Tag Archives: clinical practice guidelines

Interview with , pediatric emergency physician and research director at Sainte-Justine hospital in Montreal. In a , Dr. Gravel and colleagues derived and validated a clinical decision rule to identify skull fracture following minor head trauma in young children. The rule should make it possible to identify about 90% of skull fractures in young children with mild head trauma and reduce the use of radiologic investigations by about 60% compared with current practice.

Interview with , Associate Professor of Psychiatry and Behavioral Sciences at Johns Hopkins University School of Medicine. Renewed interest in the use of psychedelic drugs as treatments for illnesses such as anxiety, addiction and post-traumatic stress disorder has led to small controlled studies. In association with psychotherapy some psychedelic drugs have shown good effects with adequate safety. In an , Dr. Johnson and colleagues look at new emerging evidence.

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is Professor of Health Services Research at the University of Cambridge in the UK. He was previously a Professor of General Practice and a practising GP.

 

Are single disease guidelines and indicators are going out of fashion? Well they are with people interested in multi-morbidity. The argument is straightforward. Single disease guidelines are usually based on trials which exclude people with multiple complex problems. So how does the physician know how a cholesterol guideline developed from trials on 65 year old CHD patients relates to the 85 year old in front of him with seven other comorbid conditions? The risks of polypharmacy are increased as the number of prescribed meds goes up, so what is the physician to do? Does he follow eight disease guidelines for the old lady in front of him? Or is there another way?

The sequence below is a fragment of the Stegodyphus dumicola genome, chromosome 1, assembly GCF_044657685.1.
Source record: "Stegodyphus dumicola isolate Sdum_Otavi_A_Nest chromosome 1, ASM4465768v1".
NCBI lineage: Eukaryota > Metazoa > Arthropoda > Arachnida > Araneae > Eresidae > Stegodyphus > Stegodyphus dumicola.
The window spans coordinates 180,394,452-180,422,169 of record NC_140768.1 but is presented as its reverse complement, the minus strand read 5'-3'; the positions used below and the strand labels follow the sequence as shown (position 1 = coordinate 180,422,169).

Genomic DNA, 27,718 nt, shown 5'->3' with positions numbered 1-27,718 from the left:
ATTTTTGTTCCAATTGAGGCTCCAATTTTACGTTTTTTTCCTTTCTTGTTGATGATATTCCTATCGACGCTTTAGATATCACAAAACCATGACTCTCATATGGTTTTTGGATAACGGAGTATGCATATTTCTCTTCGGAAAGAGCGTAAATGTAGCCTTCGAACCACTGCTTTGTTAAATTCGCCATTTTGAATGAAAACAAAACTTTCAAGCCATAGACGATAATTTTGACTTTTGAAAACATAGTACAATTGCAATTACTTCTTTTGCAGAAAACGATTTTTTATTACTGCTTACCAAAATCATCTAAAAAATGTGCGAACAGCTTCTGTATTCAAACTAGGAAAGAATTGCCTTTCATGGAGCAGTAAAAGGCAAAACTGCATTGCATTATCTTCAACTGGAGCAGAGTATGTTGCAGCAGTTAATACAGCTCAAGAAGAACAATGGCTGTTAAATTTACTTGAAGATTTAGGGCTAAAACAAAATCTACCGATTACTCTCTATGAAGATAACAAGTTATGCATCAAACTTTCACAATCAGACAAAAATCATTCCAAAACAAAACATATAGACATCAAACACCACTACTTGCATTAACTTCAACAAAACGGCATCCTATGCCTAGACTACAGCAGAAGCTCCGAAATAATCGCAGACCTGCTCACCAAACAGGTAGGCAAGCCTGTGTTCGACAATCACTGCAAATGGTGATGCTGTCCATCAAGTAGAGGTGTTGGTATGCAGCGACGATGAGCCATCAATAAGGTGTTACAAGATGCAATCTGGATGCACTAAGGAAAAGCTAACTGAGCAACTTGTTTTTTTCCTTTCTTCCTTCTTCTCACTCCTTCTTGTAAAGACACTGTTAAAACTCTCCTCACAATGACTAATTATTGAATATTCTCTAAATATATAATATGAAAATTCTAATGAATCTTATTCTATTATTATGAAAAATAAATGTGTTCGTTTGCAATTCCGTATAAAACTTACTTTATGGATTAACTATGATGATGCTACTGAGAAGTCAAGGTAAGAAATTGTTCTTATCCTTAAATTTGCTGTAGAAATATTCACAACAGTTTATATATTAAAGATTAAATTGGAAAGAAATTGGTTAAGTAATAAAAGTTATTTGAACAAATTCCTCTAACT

Well, Victor Montori thinks there needs to be. He gave the opening keynote at this year’s . Despite being an endocrinologist, he sees clear problems in attempting to apply multiple single disease guidelines to our increasingly multi-morbid patients. His answers were about meaningful engagement with patients and their priorities, and shared decision making which takes into account a clear explanation of risks, benefits and alternative treatment approaches. That’s good, but it’s not good enough. We’ve opened up an intellectual space by criticising the single disease approach in multi-morbid older populations, but we haven’t yet filled it adequately. ...continue reading